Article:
rabble 1[rab-uh l] ExamplesWord Origin See more synonyms for rabble on Thesaurus.com noun

  1. a disorderly crowd; mob.
  2. the rabble, the lower classes; the common people: The nobility held the rabble in complete contempt.

verb (used with object), rab·bled, rab·bling.

  1. to beset as a rabble does; mob.

Origin of rabble 1 1350–1400; Middle English rabel (noun), of uncertain origin rabble 2 [rab-uh l]Metallurgy noun

  1. a tool or mechanically operated device used for stirring or mixing a charge in a roasting furnace.

verb (used with object), rab·bled, rab·bling.

  1. to stir (a charge) in a roasting furnace.

Origin of rabble 2 1655–65; French râble fire-shovel, tool, Middle French raable Latin rutābulum implement for shifting hot coals, equivalent to *rutā(re) presumed frequentative of ruere to churn up, disturb + -bulum suffix of instrumentRelated formsrab·bler, noun Related Words for rabble gathering, horde, riot, proletariat, crowd, masses, throng, herd, riffraff, commonality, mass, gang, scum, flock, drove, ring, multitude, pack Examples from the Web for rabble Contemporary Examples of rabble

  • All the excitement of her rabble rousing had been suitably extinguished, along with our enthusiasm for this show.

    ‘Downton Abbey’ Finale Review: The Depressing Demise of a Once-Great Show

    Kevin Fallon

    February 24, 2014

  • Earlier in the book, Murray waxed indignant about the “condescension toward the rabble” he detected in the new upper class.

    Social Science Minus the Science

    David Frum

    February 8, 2012

  • The culture of the new upper class carries with it an unmistakable whiff of a ‘we’re better than the rabble’ mentality.

    Charles Murray’s Imaginary Elite

    David Frum

    February 7, 2012

  • Could the West rely on the more or less faceless Libyan opposition, a rabble in arms, to be so pliable?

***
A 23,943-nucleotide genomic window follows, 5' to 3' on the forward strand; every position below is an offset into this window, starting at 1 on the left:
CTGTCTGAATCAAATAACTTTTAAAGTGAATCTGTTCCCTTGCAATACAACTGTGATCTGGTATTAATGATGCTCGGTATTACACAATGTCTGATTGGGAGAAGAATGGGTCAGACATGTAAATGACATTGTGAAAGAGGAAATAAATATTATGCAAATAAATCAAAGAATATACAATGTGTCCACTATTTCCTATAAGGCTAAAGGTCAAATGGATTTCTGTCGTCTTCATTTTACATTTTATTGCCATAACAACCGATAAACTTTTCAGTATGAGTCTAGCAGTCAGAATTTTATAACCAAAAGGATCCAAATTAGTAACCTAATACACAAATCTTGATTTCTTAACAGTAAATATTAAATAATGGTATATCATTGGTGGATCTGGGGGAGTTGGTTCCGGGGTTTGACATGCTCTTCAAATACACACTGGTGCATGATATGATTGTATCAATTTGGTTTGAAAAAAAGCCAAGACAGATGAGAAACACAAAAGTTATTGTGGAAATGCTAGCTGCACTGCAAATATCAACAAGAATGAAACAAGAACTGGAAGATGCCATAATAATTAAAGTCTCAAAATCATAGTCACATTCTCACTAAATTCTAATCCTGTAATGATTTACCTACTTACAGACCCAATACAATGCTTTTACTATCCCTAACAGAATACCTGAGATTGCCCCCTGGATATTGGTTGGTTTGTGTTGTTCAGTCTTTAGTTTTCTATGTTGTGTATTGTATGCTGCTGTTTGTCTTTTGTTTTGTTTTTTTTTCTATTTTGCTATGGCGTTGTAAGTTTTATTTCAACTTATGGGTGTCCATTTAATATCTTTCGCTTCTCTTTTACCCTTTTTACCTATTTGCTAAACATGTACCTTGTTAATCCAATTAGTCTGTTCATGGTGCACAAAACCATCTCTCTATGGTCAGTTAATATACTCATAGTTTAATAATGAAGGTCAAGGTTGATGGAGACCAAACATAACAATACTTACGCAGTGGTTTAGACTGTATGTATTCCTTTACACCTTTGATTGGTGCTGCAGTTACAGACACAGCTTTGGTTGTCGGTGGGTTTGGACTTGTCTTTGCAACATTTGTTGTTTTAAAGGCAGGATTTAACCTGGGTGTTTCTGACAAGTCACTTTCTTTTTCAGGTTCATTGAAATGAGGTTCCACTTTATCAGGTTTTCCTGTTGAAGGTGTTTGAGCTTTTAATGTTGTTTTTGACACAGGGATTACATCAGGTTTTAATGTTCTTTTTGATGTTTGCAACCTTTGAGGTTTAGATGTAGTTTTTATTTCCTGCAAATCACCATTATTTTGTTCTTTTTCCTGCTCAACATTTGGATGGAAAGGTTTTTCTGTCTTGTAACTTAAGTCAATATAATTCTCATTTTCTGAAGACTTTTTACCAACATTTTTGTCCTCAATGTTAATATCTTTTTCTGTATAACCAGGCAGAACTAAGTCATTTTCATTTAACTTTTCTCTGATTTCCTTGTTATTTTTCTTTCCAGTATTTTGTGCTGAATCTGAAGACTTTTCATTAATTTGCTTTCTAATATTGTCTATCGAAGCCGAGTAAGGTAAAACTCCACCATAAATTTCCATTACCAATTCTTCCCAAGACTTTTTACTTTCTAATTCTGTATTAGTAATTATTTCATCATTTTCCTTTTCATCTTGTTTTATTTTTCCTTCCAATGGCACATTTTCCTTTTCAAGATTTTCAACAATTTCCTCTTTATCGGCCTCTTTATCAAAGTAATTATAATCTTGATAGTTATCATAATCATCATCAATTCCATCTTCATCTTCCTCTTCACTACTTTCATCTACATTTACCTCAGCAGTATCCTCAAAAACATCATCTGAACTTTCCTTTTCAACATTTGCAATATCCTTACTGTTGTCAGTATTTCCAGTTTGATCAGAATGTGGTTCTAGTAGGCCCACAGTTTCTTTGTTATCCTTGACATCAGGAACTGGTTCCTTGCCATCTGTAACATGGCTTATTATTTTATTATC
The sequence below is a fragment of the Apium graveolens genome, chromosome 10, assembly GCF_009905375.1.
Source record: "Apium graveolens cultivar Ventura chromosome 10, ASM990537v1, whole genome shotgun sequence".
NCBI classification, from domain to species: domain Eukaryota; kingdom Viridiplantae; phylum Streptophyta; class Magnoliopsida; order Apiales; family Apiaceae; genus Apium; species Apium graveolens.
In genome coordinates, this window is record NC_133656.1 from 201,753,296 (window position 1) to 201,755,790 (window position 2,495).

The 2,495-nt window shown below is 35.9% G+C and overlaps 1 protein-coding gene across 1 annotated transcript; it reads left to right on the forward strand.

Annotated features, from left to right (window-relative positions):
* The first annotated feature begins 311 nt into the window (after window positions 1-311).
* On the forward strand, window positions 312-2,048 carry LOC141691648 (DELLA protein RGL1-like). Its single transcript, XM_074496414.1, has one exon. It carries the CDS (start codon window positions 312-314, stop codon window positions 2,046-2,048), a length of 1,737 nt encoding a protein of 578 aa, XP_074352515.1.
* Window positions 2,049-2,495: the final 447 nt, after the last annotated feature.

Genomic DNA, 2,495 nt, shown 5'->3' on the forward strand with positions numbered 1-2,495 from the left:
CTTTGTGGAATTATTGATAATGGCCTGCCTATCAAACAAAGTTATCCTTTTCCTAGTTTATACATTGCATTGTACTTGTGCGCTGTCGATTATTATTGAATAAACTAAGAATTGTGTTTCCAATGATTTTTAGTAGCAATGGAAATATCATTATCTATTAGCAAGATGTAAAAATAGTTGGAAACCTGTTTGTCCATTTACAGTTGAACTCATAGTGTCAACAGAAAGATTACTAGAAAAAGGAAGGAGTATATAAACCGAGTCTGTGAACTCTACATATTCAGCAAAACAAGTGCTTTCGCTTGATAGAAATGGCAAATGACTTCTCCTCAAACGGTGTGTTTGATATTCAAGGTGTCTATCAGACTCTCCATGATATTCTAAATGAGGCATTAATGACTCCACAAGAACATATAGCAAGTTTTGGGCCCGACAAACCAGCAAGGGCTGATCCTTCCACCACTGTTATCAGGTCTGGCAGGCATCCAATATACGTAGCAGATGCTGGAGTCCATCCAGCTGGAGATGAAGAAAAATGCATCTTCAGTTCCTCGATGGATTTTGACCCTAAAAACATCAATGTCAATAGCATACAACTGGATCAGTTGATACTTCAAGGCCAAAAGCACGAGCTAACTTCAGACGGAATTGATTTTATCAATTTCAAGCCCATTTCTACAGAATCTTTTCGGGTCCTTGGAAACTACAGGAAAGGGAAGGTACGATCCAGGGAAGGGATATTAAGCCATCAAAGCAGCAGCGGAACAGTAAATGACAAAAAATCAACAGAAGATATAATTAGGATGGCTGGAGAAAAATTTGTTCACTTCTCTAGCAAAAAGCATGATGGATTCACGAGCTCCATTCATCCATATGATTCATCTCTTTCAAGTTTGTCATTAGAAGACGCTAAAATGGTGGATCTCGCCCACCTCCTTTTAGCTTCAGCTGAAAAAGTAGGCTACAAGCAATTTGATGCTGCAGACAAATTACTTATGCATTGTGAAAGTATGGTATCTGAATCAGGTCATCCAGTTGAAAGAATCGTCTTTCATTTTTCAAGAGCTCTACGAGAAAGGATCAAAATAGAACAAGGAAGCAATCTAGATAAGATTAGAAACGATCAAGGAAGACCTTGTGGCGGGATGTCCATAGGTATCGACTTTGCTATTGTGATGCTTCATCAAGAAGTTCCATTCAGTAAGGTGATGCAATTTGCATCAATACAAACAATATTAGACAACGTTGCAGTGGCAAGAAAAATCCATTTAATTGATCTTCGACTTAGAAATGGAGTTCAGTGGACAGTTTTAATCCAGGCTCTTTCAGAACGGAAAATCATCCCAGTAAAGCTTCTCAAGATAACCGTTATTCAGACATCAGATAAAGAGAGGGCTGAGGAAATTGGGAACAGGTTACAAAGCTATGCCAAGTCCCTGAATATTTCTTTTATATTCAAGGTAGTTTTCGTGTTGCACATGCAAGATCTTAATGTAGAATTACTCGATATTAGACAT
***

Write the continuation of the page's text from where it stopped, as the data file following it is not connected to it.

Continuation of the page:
Obama’s Mistake in Libya

    Christopher Dickey

    March 8, 2011

  • I was trapped backstage with a rabble of photographers behind a security fence as the models filed out.

    The World’s Savviest Supermodel

    Dom Phillips

    May 31, 2010

  • Historical Examples of rabble

  • She lifted one hand in a gesture of command, and called out to the rabble.

    Priestess of the Flame

    Sewell Peaslee Wright

  • Behind these stood a rabble of some thirty others at six sous apiece.


    Rafael Sabatini

  • It is the day of the Dantons, and the Marats, the day of the rabble.


    Rafael Sabatini

  • A person of breeding choosing the cause of the rout and rabble!

    The Strollers

    Frederic S. Isham

  • And are these people—this rabble that you talk of—received as my papa’s guests?

    That Boy Of Norcott’s

    Charles James Lever

  • British Dictionary definitions for rabble rabble 1 noun

    1. a disorderly crowd; mob
    2. the rabble derogatory the common people

    Word Origin for rabble C14 (in the sense: a pack of animals): of uncertain origin; perhaps related to Middle Dutch rabbelen to chatter, rattle rabble 2 noun

    1. Also called: rabbler an iron tool or mechanical device for stirring, mixing, or skimming a molten charge in a roasting furnace


    1. (tr) to stir, mix, or skim (the molten charge) in a roasting furnace

    Word Origin for rabble C17: from French râble, from Latin rutābulum rake for a furnace, from ruere to rake, dig up Word Origin and History for rabble n.1

    c.1300, “pack of animals,” possibly related to Middle English rablen “to gabble, speak in a rapid, confused manner,” probably imitative of hurry, noise, and confusion (cf. Middle Dutch rabbelen, Low German rabbeln “to chatter”). Meaning “tumultuous crowd of vulgar, noisy people” is from late 14c.; applied contemptuously to the common or low part of any populace from 1550s.


    iron bar for stirring molten metal, 1864, from French râble, from Old French roable, from Latin rutabulum “rake, fire shovel,” from ruere to rake up (perhaps cognate with Lithuanian raju “to pluck out,” German roden “to root out”).

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